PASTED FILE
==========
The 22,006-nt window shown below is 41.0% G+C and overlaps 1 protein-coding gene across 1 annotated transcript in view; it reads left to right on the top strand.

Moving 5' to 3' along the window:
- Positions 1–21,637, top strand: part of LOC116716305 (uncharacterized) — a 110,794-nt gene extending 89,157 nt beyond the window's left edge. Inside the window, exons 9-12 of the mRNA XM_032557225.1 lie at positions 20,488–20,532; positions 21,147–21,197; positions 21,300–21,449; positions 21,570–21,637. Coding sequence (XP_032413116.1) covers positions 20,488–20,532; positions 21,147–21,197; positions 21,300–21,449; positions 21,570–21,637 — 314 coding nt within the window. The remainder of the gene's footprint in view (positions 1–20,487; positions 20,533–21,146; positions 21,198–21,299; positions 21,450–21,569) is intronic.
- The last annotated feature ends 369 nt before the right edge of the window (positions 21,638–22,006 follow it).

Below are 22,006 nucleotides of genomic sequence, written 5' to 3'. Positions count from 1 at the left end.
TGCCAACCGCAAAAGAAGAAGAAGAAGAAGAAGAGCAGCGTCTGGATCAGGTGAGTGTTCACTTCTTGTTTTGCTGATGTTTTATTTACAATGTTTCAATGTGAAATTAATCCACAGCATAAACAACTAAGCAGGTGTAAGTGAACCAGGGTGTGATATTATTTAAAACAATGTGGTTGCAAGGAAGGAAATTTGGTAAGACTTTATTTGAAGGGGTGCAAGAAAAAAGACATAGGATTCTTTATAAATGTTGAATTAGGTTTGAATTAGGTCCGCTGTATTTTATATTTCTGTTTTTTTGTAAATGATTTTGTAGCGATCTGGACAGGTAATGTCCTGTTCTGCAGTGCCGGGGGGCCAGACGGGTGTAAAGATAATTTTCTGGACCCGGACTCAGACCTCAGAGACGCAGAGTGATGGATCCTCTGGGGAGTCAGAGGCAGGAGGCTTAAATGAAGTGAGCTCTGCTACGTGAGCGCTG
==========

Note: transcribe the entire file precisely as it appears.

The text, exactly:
The 22,006-nt window shown below is 41.0% G+C and overlaps 1 protein-coding gene across 1 annotated transcript in view; it reads left to right on the top strand.

Moving 5' to 3' along the window:
- Positions 1–21,637, top strand: part of LOC116716305 (uncharacterized) — a 110,794-nt gene extending 89,157 nt beyond the window's left edge. Inside the window, exons 9-12 of the mRNA XM_032557225.1 lie at positions 20,488–20,532; positions 21,147–21,197; positions 21,300–21,449; positions 21,570–21,637. Coding sequence (XP_032413116.1) covers positions 20,488–20,532; positions 21,147–21,197; positions 21,300–21,449; positions 21,570–21,637 — 314 coding nt within the window. The remainder of the gene's footprint in view (positions 1–20,487; positions 20,533–21,146; positions 21,198–21,299; positions 21,450–21,569) is intronic.
- The last annotated feature ends 369 nt before the right edge of the window (positions 21,638–22,006 follow it).

Below are 22,006 nucleotides of genomic sequence, written 5' to 3'. Positions count from 1 at the left end.
TGCCAACCGCAAAAGAAGAAGAAGAAGAAGAAGAGCAGCGTCTGGATCAGGTGAGTGTTCACTTCTTGTTTTGCTGATGTTTTATTTACAATGTTTCAATGTGAAATTAATCCACAGCATAAACAACTAAGCAGGTGTAAGTGAACCAGGGTGTGATATTATTTAAAACAATGTGGTTGCAAGGAAGGAAATTTGGTAAGACTTTATTTGAAGGGGTGCAAGAAAAAAGACATAGGATTCTTTATAAATGTTGAATTAGGTTTGAATTAGGTCCGCTGTATTTTATATTTCTGTTTTTTTGTAAATGATTTTGTAGCGATCTGGACAGGTAATGTCCTGTTCTGCAGTGCCGGGGGGCCAGACGGGTGTAAAGATAATTTTCTGGACCCGGACTCAGACCTCAGAGACGCAGAGTGATGGATCCTCTGGGGAGTCAGAGGCAGGAGGCTTAAATGAAGTGAGCTCTGCTACGTGAGCGCTG